#KELTChat Summary for March 17, 2012: Teaching our learners how to learn languages

On Sunday, March 17, 2012, marked the second round of #KELTchat. Alex Walsh was the moderator, and the participants included Alex Grevett, Michael Griffin, Anne Hendler, Daniel Craig, Josette LeBlanc, Dayle Major, and Rhett Burton. The discussion was focused on different ways teachers help learners learn languages. This is a summary of the discussion.


One teacher has begun to encourage his students to write in online journals such as Lang-8 where they can corrections and feedback from native speakers (caters to many different languages).

Blogs, Twitter, and other forms of online production can motivate students to write because of the prospect of a public audience. It is also interesting because the audience is also able to provide feedback. However, as knows, this can be a time-consuming process if the teacher has to give feedback on each individual.


Livemocha was highly recommended as a social network where language learners can test out their skills by speaking to native speakers.


“Words are known by the company they keep.”

A little help from our moderator, Alex Walsh: chunk = A lexical chunk is a group of words that are commonly found together. Lexical chunks can include collocations.

Alex Grevett teaches his students how to use Anki, a flashcard program which helps you remember things efficiently:

“I try to get therm running two databases, one of chunks and phrases and one of individual lexical items to add. I try to get them to use anki for chunks, especially constructive ones.”

The idea that some lexis is easily translatable while some requires visual stimulus such as pictures was mentioned as an important point for retention.

Rote learning was also discussed as a method for memorization; however, we were also reminded of the value of context when it comes to remembering language.


With her university students, one teacher says she encourages them to watch TV shows as a way to learn English in context. The students report on the different ways language is used by characters. Watching TV shows could be seen as a way of bridging the gap between the textbook and real life.

While watching videos, students are encouraged to listen purposefully. By being given a task (listening for expressions, pronunciation, pop culture references, or just listening for the confusing/unknown)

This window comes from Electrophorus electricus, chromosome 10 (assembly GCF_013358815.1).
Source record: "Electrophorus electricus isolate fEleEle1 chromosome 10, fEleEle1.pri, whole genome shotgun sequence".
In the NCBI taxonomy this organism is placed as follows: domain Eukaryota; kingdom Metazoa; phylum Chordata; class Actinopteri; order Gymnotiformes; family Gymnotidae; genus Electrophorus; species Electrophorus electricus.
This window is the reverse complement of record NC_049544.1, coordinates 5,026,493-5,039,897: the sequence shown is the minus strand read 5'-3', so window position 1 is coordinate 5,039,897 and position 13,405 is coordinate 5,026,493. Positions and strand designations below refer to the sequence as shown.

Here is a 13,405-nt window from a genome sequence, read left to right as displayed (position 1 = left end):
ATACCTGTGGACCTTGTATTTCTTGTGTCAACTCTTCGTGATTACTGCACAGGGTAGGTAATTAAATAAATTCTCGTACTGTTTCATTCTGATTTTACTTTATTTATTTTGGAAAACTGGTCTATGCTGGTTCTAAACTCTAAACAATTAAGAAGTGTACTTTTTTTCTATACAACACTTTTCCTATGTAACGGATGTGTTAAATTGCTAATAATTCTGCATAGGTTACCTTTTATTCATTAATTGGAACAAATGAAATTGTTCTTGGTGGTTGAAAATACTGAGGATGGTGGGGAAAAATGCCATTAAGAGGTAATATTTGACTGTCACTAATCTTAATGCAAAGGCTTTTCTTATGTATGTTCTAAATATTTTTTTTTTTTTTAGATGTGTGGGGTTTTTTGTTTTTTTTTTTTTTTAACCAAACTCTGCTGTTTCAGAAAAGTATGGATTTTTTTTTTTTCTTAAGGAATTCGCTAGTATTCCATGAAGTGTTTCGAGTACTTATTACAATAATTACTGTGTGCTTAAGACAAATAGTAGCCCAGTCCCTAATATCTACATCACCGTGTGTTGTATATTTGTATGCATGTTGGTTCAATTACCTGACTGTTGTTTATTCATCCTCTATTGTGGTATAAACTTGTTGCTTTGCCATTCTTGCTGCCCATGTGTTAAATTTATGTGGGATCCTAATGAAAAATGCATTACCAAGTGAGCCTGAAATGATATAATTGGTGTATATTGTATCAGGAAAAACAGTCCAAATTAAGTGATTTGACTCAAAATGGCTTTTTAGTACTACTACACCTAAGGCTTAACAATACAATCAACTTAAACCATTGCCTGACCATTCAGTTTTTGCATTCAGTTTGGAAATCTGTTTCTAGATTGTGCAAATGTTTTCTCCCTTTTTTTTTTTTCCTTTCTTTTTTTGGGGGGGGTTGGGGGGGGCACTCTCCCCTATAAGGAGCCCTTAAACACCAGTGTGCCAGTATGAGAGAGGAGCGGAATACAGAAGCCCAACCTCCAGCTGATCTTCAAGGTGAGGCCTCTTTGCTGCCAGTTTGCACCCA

VLC media player is a great tool for slowing down the dialogue for any video.


Since students in Korea have often been taught to translate text into Korean, one teacher proposes setting time limits to reduce this factor.

When it comes to reading longer, more advanced texts, another teacher suggests writing a brief summary in the margin (one sentence or a few words) that represents the paragraph read. This helps students focus on meaning rather than translation of each word.

The idea of summarizing paragraphs came up, but there was a worry that this placed too much focus on production when reading is a receptive skill.


A few teachers discussed the benefits of taking an exercise break during class time in order to give students the space to process and absorb what they are learning. (See Rebecca Oxford)


Michael Griffin shared this important piece of information he referred to HD Brown: 10 Commandments for EFL Teachers and Students


Sunday, April 1 at 8pm (Korea time)!

Topic will be announced a few days before.


Lessons from Good Language Learners
Language Learning Strategies: What Every Teacher Should Know
Cutting Edge

BBC 6 Minute English

A Dogma for EFL
Common Writing Issues
Language Learning Strategies: An Update

Summary by @JosetteLB

1 thought on “#KELTChat Summary for March 17, 2012: Teaching our learners how to learn languages

  1. Pingback: #KELTChat 3, Sunday 1st April 8pm: Fostering confidence in Korean students. | #KELTChat

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